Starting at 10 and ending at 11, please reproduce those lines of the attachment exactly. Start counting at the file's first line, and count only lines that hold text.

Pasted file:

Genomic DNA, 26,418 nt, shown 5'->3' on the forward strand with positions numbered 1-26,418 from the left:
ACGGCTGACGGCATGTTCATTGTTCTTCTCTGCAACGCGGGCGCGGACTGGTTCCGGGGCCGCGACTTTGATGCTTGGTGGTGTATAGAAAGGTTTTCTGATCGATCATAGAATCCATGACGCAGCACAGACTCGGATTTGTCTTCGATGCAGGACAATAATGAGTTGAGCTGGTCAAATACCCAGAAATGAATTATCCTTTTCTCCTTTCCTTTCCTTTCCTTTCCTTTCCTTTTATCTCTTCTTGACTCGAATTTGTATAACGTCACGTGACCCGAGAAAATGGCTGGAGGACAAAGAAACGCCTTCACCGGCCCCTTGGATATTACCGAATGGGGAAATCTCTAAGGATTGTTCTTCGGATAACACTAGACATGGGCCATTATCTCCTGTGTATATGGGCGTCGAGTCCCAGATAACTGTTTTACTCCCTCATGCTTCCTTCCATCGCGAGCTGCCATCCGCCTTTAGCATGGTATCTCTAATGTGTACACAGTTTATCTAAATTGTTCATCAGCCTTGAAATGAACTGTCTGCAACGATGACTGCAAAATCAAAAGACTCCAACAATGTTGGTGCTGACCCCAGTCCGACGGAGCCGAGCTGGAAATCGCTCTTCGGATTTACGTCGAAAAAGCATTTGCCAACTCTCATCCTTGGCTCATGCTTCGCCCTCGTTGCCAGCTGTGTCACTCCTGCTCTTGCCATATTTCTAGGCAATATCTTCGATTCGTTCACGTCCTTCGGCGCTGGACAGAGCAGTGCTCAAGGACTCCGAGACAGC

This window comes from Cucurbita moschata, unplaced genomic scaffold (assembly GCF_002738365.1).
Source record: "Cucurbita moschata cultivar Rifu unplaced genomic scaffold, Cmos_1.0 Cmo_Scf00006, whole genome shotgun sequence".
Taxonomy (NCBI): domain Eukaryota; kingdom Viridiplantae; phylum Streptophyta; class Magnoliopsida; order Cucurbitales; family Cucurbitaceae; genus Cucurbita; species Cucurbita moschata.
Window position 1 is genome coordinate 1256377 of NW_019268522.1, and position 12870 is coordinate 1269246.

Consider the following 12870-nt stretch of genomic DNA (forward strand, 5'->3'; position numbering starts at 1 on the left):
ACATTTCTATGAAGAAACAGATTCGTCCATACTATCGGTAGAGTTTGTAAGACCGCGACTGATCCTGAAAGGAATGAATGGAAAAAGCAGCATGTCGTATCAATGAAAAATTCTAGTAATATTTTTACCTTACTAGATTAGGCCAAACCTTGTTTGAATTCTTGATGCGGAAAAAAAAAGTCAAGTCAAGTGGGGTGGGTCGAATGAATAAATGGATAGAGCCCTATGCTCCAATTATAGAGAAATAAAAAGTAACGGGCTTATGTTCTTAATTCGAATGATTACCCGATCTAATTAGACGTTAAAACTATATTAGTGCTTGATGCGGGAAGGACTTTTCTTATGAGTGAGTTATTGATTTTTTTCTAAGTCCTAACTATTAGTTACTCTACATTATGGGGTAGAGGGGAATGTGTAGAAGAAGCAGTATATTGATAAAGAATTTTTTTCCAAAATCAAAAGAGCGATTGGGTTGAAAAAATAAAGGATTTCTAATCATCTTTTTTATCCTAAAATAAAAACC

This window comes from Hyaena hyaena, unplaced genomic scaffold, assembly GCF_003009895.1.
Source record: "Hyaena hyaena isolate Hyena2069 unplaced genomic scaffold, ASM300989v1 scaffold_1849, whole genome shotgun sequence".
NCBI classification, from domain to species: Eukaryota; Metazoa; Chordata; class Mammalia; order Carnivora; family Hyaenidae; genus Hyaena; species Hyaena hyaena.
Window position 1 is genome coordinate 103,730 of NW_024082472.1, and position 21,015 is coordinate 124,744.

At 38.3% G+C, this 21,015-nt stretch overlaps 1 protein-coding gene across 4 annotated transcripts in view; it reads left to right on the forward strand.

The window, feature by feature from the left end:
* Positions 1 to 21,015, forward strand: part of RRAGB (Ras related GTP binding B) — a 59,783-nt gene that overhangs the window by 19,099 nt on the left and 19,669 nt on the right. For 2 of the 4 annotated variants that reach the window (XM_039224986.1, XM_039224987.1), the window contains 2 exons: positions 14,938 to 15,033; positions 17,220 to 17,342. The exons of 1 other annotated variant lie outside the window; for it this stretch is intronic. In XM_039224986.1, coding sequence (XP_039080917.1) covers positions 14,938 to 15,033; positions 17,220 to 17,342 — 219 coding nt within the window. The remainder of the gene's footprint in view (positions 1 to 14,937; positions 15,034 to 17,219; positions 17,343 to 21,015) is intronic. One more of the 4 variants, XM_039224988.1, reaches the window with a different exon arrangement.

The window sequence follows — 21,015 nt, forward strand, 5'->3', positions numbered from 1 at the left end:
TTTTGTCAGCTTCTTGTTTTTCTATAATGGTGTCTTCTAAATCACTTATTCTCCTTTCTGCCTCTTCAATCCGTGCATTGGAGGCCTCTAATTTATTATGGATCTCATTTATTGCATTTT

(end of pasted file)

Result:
Source record: "Hyaena hyaena isolate Hyena2069 unplaced genomic scaffold, ASM300989v1 scaffold_1849, whole genome shotgun sequence".
NCBI classification, from domain to species: Eukaryota; Metazoa; Chordata; class Mammalia; order Carnivora; family Hyaenidae; genus Hyaena; species Hyaena hyaena.